Drumsmiths Vol. 4 – Mayer Bros. : Boys and their toysZack Albetta
By Zack Albetta
Bring up just about any subject having to do with drums or music and Jack Mayer’s eyes light up. There are many reasons to get into drum building, but Jack is clearly in it for the fun. The Los Angeles native has all the outward appearances of an adult—he’s a master craftsman, business owner, husband and father—but just below the surface there is still a little kid, wailing on his CB700 drums, begging his dad for an upgrade to Ludwig. Jack has been a drummer all his life and still plays around LA, but he talks more passionately about building drums than about playing them. “I like the idea that something I made is on a stage somewhere with somebody; it’s like I’m there too. And it doesn’t have to be a big stage either. I’ve made drums for The Who, but even if it’s a little jazz club or a coffee house gig with 20 people and someone is using my drum kit, it’s still just as exciting for me.”
Jack and his brother Mark started the company 15 years ago. Mark is not a drummer and was only involved in the early stages. Jack describes the birth of the business as a natural progression after years of tinkering with his drums and experimenting with doing his own paint and stain jobs. Mayer Bros. drumsets are available in maple, maple/poplar, and maple/mahogany, usually with 8-ply shells. He also builds snare drums out of brass, aluminum, steel, titanium, and single ply steam-bent Craviotto shells (Jack has been employed by Craviatto for many years, doing their finish work).
The Mayer Bros. sound, as described by Jack, is distinct yet classic. He never liked sharp bearing edges and bright tones, but doesn’t quite go for a full-on vintage sound or construction either. His clients value his input about what specs will best suit their needs. “I think I have a good ear for what would apply, as far as shell types and sizes. I can also suggest things that I like. For example, a lot of square floor toms sound great, but I’ll suggest a 16 x 15 or a 14 x 13, because I think they tune easier and quicker. Or, if a guy plays a lot of rock gigs, he might want a 22 x 18 kick but after I hear what he’s doing, I might suggest a 24 x 14.”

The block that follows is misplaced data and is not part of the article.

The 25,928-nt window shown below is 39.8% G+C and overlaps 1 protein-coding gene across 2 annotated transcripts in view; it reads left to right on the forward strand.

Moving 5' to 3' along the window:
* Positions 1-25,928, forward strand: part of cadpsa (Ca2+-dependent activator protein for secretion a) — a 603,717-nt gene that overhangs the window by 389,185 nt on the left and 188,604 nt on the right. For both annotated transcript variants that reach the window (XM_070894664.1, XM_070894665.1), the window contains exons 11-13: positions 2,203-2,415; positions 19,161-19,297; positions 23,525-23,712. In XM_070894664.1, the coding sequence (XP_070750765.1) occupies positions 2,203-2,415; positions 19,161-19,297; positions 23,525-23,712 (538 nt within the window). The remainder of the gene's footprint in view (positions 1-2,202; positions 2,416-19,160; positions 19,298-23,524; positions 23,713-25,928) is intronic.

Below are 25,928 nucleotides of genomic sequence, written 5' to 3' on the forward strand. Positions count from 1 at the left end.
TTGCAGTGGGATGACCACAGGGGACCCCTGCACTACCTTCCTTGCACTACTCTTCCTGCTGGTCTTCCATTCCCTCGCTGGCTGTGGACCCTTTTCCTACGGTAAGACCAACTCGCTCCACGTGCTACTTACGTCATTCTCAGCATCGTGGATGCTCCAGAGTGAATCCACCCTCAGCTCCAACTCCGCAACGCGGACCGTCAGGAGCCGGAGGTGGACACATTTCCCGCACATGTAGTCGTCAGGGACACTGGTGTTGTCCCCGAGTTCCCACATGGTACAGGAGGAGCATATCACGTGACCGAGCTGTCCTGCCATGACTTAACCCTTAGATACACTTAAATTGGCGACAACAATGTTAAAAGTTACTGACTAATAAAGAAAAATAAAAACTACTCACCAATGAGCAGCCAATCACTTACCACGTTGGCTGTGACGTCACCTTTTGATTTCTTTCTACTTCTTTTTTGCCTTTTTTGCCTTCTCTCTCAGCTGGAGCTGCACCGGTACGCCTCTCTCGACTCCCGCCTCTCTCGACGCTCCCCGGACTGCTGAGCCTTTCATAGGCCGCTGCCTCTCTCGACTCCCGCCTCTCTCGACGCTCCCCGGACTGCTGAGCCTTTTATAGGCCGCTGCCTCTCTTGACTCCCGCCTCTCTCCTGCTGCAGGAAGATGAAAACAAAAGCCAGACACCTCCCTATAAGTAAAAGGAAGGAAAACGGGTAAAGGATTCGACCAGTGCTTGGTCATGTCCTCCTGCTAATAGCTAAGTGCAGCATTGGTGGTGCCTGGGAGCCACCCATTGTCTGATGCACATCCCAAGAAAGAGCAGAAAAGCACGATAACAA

Chad Gamble, a Mayer Bros. endorser, with Jason Isbell & The 400 Unit
In addition to the right sound, Jack also prides himself on providing a drummer with the right look. Many of his clients play a wide variety of gigs and don’t want their drums to look out of place on any of them. Mayer Bros. drums bear custom-designed lugs and badges, but the finishes hew toward the classic (Jack’s hand-painted glitters and stains are especially pretty). “If you’re in a band and that’s all you do, you can have a crazy kit with flames shooting out the side. But if you play different gigs and you want to be hired and then hired again, you don’t want to show up with some obnoxious-looking shit. It’s about fitting all the moods.”
Jack’s commitment to quality is evident in the drums, but he is perhaps most proud of the relationships he’s cultivated through his business. He takes drum building personally, in the best sense of the word, and says some of his best friends started out as clients. While the world of custom drums can sometimes take itself a bit too seriously, Jack remains focused on why we all thought drums were cool in the first place. “When someone gets something from me, I want them to open the box and think, ‘This is Christmas!’ It doesn’t matter what age you are…when you get a cool piece of gear, it’s just fun. At least it’s still fun to me, and I want to work with people who it’s fun for too. If you ever grow out of that feeling, one foot’s already in the grave.”
Check out more videos, pictures and products at mbdrums.com.